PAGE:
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Le voyage involontaire de l’aurige Ratumena
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According to the legend, Ratumena was an Etruscan charioteer who won a race in the city of Veii but, after his victory, was dragged away by his horses, that brought the chariot to Rome, where they stopped in front of the Capitoline temple. This story seems to reflect the same pattern which appears in the Roman ritual of the equus October (horse of October) and the Indian asvamedha (sacrifice of an horse made by a king), i e the competition between different groups for the possession of an horse, whose scope is to provide one of these competitors with sovereignty.
 
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Les gloses étrusques
D. BRIQUEL. — We can find in Greek and Roman literature about sixty Etruscan glosses, i.e. translation of Etruscan words in Greek or Latin, which complete the knowleddge of Etruscan language we can get from epigraphical data…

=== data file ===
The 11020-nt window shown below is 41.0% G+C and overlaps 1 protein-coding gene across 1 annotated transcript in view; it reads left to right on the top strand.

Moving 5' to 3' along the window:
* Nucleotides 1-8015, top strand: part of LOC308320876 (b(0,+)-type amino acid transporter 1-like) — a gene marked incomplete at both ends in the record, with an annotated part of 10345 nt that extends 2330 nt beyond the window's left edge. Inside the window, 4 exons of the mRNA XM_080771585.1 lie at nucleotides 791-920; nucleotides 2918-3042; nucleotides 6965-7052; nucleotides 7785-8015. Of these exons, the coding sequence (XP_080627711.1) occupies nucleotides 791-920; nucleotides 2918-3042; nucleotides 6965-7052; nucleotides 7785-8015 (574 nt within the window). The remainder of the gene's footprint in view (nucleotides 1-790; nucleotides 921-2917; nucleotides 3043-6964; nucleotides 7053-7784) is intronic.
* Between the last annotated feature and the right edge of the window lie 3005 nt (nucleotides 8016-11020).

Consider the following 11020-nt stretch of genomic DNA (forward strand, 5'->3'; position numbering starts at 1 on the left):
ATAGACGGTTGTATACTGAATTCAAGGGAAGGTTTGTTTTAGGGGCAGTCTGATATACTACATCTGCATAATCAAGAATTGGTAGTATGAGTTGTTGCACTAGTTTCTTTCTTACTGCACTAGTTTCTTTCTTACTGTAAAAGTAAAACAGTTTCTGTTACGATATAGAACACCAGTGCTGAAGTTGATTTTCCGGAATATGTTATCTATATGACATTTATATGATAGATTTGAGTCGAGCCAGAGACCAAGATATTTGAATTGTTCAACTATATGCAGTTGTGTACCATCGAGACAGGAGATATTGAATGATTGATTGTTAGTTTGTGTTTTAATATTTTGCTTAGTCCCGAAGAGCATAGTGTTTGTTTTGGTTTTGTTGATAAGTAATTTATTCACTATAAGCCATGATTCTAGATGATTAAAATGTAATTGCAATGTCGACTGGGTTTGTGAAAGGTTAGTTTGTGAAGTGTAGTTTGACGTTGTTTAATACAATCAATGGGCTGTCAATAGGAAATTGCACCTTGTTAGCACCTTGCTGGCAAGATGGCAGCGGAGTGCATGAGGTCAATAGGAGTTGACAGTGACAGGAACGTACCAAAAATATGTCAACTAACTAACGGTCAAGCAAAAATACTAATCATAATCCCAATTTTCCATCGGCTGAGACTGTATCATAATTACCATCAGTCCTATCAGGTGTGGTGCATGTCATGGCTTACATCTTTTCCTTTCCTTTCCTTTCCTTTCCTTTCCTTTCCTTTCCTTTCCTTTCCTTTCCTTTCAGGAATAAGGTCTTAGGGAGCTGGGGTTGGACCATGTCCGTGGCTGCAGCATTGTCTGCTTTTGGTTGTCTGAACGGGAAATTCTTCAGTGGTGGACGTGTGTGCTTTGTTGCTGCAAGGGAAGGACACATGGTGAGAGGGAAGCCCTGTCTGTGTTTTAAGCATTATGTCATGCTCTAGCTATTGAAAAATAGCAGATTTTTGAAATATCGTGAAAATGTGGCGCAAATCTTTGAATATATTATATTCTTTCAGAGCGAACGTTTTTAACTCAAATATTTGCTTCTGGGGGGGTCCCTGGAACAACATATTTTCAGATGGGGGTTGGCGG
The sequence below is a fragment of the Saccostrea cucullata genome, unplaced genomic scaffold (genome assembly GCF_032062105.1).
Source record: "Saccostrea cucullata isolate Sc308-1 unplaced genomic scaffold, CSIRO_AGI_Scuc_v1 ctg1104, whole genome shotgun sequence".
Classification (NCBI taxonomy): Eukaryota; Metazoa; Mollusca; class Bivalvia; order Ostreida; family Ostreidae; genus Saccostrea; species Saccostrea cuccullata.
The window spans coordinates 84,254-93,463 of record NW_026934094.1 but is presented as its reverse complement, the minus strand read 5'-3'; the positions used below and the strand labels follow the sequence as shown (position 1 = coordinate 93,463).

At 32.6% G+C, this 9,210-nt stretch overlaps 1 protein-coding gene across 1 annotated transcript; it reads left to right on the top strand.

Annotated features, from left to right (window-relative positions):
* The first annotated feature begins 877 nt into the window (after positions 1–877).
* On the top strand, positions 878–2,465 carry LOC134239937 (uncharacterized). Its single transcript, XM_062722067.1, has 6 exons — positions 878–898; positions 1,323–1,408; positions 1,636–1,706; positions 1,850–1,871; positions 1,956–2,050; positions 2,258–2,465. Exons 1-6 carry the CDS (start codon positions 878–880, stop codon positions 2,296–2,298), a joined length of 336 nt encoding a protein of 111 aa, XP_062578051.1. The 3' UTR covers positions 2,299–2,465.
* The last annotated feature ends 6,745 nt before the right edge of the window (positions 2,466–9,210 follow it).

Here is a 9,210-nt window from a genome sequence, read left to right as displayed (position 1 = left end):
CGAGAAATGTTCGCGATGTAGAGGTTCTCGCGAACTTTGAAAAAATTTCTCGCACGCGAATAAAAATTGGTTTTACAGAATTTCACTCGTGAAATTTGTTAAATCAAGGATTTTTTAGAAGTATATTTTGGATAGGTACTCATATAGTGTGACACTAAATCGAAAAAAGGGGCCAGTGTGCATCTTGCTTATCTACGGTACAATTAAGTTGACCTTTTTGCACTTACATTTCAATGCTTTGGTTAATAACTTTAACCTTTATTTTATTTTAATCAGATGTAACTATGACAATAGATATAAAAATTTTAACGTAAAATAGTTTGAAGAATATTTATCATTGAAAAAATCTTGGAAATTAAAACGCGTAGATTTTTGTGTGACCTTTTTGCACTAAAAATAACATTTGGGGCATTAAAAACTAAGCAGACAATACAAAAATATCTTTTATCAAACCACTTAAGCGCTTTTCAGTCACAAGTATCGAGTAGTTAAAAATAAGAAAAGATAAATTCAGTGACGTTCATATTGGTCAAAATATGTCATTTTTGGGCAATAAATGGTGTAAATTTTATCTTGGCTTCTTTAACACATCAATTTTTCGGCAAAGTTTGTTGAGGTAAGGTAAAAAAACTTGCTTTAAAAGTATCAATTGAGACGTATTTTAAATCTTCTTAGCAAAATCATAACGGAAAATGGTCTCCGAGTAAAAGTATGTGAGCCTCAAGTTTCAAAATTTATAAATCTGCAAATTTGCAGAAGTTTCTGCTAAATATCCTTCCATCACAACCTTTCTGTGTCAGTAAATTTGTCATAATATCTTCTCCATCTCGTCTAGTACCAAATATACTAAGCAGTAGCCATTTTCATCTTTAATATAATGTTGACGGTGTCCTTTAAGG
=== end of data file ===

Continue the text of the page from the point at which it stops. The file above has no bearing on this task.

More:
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Considérations sur la légende d’Attus Navius
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The Roman augur Attus Navius was famous for having prevented king Tarquinius the Elder from changing the tarditional organization of Roman cavalry with its three centuries. Other texts tell us how, as a child, he reinvented the art of observing birds as practiced by augurs. He was also connected with the alleged translation of the fig-tree under which the founder of Rome, Romulus, was suckled by the she-wolf. These three stories can be related together, as forming parts of a career conceived along the lines of old Indo-European trifunctional ideology, after which Attus Navius’ mysterious vanishing can be understood as a kind of heroization.
 
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